- Associated Press - Thursday, May 12, 2011

LINCOLN, NEB. (AP) - A passage from Willa Cather’s unfinished and purportedly destroyed novel “Hard Punishments” was among a new collection of writings and mementos unveiled Thursday at the world’s largest archive devoted to the Pulitzer Prize-winning author.

Andrew Jewell, editor of the archive at the University of Nebraska-Lincoln, said when Cather died in 1947 the novel was not finished, and scholars believed the incomplete manuscript had been destroyed. An extensive collection left to the university by the author’s nephew, Charles Cather, proves otherwise.

“For some reason, the story goes that she burned everything or (her partner) Edith Lewis burned everything,” Jewell said. “That simply was not true.”

Jewell described the passage, in Cather’s hard-to-discern handwriting, as a conversation between a boy named Andre who had his tongue ripped out for the crime of blasphemy and a young, blind priest who gives the boy absolution. The scene takes place in medieval times in Avignon, France. At one point, the priest tells the boy to stop trying to talk or else he’ll start to bleed again.

“She was aware of the historic language they would use. … She has a feeling of the priest being so distraught,” Jewell explained.

The passage was among the manuscripts, notebooks, photographs and letters kept by Charles Cather, who died in March and left the items to the archive. The collection includes a first-edition copy of Cather’s Pulitzer Prize-winning novel about World War I, “One of Ours,” that she gifted to her mother. It was still wrapped in gold paper and bears the inscription: “To my darling mother, I send the book of my heart.” It’s dated Sept. 20, 1922.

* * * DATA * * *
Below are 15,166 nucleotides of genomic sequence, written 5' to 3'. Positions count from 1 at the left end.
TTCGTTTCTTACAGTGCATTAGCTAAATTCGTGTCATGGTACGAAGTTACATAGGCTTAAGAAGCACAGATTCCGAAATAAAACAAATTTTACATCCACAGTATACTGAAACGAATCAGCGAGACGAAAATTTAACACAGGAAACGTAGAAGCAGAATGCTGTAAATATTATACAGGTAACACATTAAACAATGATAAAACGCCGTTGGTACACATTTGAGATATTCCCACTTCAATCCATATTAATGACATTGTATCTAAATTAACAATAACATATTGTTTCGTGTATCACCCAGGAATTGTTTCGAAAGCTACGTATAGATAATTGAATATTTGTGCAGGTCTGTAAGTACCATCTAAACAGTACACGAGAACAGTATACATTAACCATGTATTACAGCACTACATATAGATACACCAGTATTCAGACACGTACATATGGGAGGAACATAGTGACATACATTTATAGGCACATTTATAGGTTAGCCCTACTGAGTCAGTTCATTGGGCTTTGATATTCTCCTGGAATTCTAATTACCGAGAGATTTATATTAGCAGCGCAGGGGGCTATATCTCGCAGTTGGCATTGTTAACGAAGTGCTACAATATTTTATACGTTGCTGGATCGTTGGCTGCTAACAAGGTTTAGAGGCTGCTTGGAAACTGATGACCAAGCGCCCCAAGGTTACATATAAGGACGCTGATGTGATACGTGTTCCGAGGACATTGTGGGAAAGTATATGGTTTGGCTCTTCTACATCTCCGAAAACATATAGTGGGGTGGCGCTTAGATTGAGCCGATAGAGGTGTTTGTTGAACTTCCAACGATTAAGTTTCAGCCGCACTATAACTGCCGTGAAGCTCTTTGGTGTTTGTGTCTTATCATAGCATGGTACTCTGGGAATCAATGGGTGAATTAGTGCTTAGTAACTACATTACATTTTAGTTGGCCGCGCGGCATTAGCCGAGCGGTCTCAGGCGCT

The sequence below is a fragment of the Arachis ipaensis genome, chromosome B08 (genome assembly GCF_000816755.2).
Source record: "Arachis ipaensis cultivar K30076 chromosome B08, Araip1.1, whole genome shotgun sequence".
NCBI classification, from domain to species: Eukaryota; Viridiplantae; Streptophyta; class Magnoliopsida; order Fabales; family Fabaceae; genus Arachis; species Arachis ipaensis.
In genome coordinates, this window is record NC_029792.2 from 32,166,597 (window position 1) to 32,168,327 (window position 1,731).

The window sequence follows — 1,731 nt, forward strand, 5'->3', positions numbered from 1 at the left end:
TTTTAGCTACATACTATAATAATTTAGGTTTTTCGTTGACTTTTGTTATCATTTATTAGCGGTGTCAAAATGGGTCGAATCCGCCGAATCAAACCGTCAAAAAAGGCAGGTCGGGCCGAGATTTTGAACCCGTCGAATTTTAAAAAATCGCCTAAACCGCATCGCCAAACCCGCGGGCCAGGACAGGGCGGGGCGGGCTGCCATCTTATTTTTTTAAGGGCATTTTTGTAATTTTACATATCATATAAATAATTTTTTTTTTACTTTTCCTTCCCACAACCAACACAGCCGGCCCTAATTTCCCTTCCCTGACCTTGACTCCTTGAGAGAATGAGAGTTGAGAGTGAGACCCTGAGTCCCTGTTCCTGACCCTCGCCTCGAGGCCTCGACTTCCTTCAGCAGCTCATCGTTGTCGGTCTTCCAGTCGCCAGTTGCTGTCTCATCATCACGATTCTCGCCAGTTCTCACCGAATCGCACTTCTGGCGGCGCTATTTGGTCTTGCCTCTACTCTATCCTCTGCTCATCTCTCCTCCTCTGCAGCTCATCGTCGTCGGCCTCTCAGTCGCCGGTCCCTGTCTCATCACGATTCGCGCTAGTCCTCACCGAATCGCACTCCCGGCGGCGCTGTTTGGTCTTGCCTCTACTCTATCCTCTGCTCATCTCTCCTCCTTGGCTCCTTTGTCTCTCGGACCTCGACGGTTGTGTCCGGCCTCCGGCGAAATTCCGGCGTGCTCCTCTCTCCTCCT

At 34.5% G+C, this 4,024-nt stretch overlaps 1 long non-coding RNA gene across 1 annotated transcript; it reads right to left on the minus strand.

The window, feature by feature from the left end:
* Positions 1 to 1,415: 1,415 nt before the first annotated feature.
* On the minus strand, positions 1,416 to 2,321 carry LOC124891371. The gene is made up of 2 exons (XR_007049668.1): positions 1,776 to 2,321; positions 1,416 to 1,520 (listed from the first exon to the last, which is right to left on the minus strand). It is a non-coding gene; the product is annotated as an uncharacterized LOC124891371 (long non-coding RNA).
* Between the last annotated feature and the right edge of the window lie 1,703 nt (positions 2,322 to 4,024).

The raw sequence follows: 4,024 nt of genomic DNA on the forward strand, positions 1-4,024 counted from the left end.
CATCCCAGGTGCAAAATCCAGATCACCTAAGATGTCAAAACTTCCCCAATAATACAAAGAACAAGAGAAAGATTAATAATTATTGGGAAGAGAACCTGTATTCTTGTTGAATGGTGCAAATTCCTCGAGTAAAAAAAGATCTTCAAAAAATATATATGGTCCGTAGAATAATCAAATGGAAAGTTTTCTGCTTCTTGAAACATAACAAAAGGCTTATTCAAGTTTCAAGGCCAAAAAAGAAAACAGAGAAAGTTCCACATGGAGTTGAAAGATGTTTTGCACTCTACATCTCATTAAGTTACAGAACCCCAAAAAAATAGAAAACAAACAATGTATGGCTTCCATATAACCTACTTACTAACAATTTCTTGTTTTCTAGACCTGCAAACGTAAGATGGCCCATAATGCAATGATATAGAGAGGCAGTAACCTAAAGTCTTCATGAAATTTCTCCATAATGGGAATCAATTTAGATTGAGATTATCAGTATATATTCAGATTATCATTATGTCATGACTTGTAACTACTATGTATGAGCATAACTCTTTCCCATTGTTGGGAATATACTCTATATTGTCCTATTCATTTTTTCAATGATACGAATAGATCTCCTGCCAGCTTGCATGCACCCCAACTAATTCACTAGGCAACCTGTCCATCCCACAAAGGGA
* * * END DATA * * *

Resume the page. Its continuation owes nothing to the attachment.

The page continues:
Cather, whose work was influenced by her life in Nebraska and Virginia as well as her travels, is best known for writing “O Pioneers,” “My Antonia” and “Death Comes for the Archbishop.”

With Charles Cather’s gift, the UNL archive is home to 15 collections of the author’s work, including many owned by her relatives. The newest items can be viewed at the archive, and a special event is planned to showcase them in the fall.

Guy Reynolds, director of the university’s Cather Project, said the items, valued at $2 million, will provide new insight into Cather’s life, work and career.

“It’s like you take a snapshot of someone’s office when they pass away, and suddenly those items are transported to another time and place,” he said.

Cather was born in 1873. She moved to the Red Cloud area of Nebraska in 1883, and graduated from the University of Nebraska in 1895.

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